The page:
As I wrote earlier this year, “Wray’s approach is holistic, weaving together various strands of thought from psychology and public health to help readers cultivate the resilience and emotional intelligence they’ll need to fight for the planet — and to survive the calamities that might come.”
Selected by Rebecca Ruiz, senior reporter, MashablePlenty of books have been written about the crises adolescent and teen girls face today. What sets Girls on the Brink apart is science journalist Donna Jackson Nakazawa’s ability to weave together her own compelling reporting and well-explained scientific research on child development. We hear moving stories from girls and their parents about their experiences, but Nakazawa matches those anecdotes with science-based insights whenever possible.
The resulting text gives readers expert guidance for how to help girls thrive amidst intense pressures, including the siren song of social media. When I spoke to Nakazawa earlier this year, we talked about the importance of protecting a girl’s “in-between years,” from age seven to 13; being someone a girl can talk to about hard things; noticing and praising a girl’s positive behaviors and qualities; and helping girls create their own in-person community. You can read all about these and other strategies in Girls on the Brink.
Selected by Juan Acosta, influencer, on behalf of the Seize the Awkward campaign
This year, I was highly moved by the book Healing, written by psychiatrist and neuroscientist Dr. Thomas Insel, which addresses our current mental health care system. He acknowledges that what has worked in the system has benefited only a few people, leaving many others unsupported and lacking access.
As I read this, I was struck by how much it really resonated with my lived experience with mental health. Dr. Insel proposes a path forward, a path toward healing that must include addressing people’s social support using what he identifies as the “three P’s”: people, place, and purpose. These are often overlooked, he says, which I found to be powerful, as I have — in my darkest moments — been most supported by my family and friends.
His spotlight on the need to address people’s social support gave me hope for the future of mental health care, and it reaffirmed how important it is for us to connect with those around us. In a time of rising mental health crises around the nation, Healing is a reminder that our social support system can play a huge role in our collective mental health.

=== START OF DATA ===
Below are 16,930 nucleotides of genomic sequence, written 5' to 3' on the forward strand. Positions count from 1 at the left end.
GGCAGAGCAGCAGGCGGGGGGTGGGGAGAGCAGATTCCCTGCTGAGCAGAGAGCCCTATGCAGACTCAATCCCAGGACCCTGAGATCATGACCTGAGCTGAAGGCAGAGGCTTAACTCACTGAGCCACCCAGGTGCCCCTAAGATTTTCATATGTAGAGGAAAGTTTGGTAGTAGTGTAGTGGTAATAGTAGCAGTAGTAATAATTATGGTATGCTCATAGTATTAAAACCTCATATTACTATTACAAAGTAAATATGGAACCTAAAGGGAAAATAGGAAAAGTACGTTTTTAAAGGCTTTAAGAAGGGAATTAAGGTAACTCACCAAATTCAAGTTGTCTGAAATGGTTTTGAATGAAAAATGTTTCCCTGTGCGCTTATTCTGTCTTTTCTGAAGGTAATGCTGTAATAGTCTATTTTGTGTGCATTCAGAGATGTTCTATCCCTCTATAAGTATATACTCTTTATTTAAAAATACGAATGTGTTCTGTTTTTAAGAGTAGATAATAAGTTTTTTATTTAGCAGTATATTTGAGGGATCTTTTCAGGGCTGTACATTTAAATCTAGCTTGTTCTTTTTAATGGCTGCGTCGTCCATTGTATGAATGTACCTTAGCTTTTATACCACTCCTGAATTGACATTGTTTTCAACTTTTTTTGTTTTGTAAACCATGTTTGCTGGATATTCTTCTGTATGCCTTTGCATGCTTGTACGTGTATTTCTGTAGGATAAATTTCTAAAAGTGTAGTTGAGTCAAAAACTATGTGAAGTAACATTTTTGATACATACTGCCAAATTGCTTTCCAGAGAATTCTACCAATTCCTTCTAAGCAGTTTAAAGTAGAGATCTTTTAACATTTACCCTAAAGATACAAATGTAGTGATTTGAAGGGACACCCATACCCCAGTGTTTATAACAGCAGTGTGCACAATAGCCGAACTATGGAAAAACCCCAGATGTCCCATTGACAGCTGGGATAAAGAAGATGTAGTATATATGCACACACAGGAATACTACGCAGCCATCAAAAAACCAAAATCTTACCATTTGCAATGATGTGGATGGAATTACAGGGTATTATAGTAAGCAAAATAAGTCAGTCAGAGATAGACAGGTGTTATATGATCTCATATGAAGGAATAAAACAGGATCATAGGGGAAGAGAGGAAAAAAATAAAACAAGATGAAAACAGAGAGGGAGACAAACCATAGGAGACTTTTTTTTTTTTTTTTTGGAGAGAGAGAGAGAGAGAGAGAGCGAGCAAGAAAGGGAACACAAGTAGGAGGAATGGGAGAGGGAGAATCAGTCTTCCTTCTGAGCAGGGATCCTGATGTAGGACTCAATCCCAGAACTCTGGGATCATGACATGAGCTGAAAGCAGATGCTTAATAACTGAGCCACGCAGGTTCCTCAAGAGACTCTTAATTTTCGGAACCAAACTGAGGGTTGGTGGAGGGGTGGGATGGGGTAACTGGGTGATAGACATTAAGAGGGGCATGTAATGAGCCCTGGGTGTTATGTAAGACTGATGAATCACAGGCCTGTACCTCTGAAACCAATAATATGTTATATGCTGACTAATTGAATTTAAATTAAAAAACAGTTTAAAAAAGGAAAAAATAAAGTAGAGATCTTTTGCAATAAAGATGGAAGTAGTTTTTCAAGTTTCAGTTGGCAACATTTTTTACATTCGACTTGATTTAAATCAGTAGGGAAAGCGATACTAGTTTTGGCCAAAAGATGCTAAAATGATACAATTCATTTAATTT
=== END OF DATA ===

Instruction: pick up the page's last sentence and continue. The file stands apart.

Selected by Rebecca Ruiz, senior reporter, MashableDr. Stacey Freedenthal, Ph.D., comes at her book with unique expertise. She treats patients who experience suicidal thoughts, once attempted suicide herself, and supported her son when he experienced a suicide crises as a teen. In this thorough guide, she compassionately walks readers through feelings and scenarios they might be terrified to handle.
Freedenthal skillfully points out distinctions between certain types of suicidal thinking — fleeting versus obsessive, vague versus specific — and dispels myths about suicide, like the notion that everyone who contemplates suicide experiences mental illness. She offers tips and scripts for talking to a loved one who is suicidal. In many ways, the book is a public service in a culture that still judges suicide harshly.
By offering practical information, shared through the lens of professional expertise and personal experience, Freedenthal empowers readers to lovingly support someone who’s suicidal. (Note: The publication date of Loving Someone with Suicidal Thoughts is technically January 2023, but the book was made available for purchase and delivery in late 2022.)
Selected by Thérèse Cator, founder of Embodied Black Girl, leadership coach, and somatic experiencing practitioner
Tricia Hersey, also known as The Nap Bishop and founder of The Nap Ministry, invites us to snatch our pillows, find a couch, a bed, a hammock, or a patch of earth, and rest our worn bodies, not as a productivity hack but as a way back to our humanity, which has been stolen by capitalism and white supremacy.
Through vivid storytelling and soul sermons, we travel to the Black churches of Hersey’s youth and find our roots in womanism and Black Liberation theology. Her words become a healing balm and a portal that invites us to surrender to the DreamSpace. In the DreamSpace, we move beyond the death grip of grind culture and embrace our humanity and divinity. This manifesto is not only for those of us who are weary and exhausted, it’s for everyone. Ms. Hersey has handed us a map for dreaming worlds that liberate us all, and it all begins with creating space to rest.
Selected by Rebecca Ruiz, senior reporter, MashableEarlier this year, I set out on a quest to use only one browser window at a time versus juggling dozens of open tabs. It only made sense to call author and journalist Johann Hari, whose book Stolen Focus smartly explains the many ways that technology hijacks our attention. Whether your particular Achilles heel is TikTok’s engrossing algorithm or responding to fruitless political debates on Facebook, Stolen Focus will help you understand how major technology companies design products that exploit features of human psychology.